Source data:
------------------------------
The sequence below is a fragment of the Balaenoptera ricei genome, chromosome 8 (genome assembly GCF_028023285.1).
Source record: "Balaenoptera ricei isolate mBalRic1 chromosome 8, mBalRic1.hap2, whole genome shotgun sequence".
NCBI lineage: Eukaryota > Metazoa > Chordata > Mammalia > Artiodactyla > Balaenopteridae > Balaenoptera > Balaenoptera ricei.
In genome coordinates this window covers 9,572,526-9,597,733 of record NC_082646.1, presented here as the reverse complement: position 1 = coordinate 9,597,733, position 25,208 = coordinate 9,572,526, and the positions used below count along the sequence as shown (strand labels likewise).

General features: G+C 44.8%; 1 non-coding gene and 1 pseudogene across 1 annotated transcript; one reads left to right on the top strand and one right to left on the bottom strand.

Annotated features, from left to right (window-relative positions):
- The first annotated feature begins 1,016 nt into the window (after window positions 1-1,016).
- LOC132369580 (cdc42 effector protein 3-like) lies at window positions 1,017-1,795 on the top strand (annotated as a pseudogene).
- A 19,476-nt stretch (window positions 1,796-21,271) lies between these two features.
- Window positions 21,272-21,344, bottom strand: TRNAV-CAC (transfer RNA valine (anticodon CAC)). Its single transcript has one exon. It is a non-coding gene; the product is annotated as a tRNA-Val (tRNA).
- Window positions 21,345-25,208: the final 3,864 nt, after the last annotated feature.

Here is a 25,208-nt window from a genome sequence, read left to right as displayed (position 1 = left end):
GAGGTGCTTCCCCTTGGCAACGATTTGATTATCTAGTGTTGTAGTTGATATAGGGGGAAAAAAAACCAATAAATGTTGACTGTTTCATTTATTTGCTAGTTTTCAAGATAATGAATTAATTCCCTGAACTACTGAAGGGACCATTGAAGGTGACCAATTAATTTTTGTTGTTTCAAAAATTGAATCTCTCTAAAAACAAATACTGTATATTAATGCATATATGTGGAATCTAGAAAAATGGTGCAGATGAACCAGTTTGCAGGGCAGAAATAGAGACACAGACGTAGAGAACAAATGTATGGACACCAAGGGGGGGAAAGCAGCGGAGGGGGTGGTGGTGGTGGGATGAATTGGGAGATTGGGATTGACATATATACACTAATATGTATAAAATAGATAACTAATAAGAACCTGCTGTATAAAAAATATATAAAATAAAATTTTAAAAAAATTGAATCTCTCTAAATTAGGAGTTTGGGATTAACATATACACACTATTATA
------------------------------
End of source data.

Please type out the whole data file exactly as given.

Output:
The sequence below is a fragment of the Balaenoptera ricei genome, chromosome 8 (genome assembly GCF_028023285.1).
Source record: "Balaenoptera ricei isolate mBalRic1 chromosome 8, mBalRic1.hap2, whole genome shotgun sequence".
NCBI lineage: Eukaryota > Metazoa > Chordata > Mammalia > Artiodactyla > Balaenopteridae > Balaenoptera > Balaenoptera ricei.
In genome coordinates this window covers 9,572,526-9,597,733 of record NC_082646.1, presented here as the reverse complement: position 1 = coordinate 9,597,733, position 25,208 = coordinate 9,572,526, and the positions used below count along the sequence as shown (strand labels likewise).

General features: G+C 44.8%; 1 non-coding gene and 1 pseudogene across 1 annotated transcript; one reads left to right on the top strand and one right to left on the bottom strand.

Annotated features, from left to right (window-relative positions):
- The first annotated feature begins 1,016 nt into the window (after window positions 1-1,016).
- LOC132369580 (cdc42 effector protein 3-like) lies at window positions 1,017-1,795 on the top strand (annotated as a pseudogene).
- A 19,476-nt stretch (window positions 1,796-21,271) lies between these two features.
- Window positions 21,272-21,344, bottom strand: TRNAV-CAC (transfer RNA valine (anticodon CAC)). Its single transcript has one exon. It is a non-coding gene; the product is annotated as a tRNA-Val (tRNA).
- Window positions 21,345-25,208: the final 3,864 nt, after the last annotated feature.

Here is a 25,208-nt window from a genome sequence, read left to right as displayed (position 1 = left end):
GAGGTGCTTCCCCTTGGCAACGATTTGATTATCTAGTGTTGTAGTTGATATAGGGGGAAAAAAAACCAATAAATGTTGACTGTTTCATTTATTTGCTAGTTTTCAAGATAATGAATTAATTCCCTGAACTACTGAAGGGACCATTGAAGGTGACCAATTAATTTTTGTTGTTTCAAAAATTGAATCTCTCTAAAAACAAATACTGTATATTAATGCATATATGTGGAATCTAGAAAAATGGTGCAGATGAACCAGTTTGCAGGGCAGAAATAGAGACACAGACGTAGAGAACAAATGTATGGACACCAAGGGGGGGAAAGCAGCGGAGGGGGTGGTGGTGGTGGGATGAATTGGGAGATTGGGATTGACATATATACACTAATATGTATAAAATAGATAACTAATAAGAACCTGCTGTATAAAAAATATATAAAATAAAATTTTAAAAAAATTGAATCTCTCTAAATTAGGAGTTTGGGATTAACATATACACACTATTATA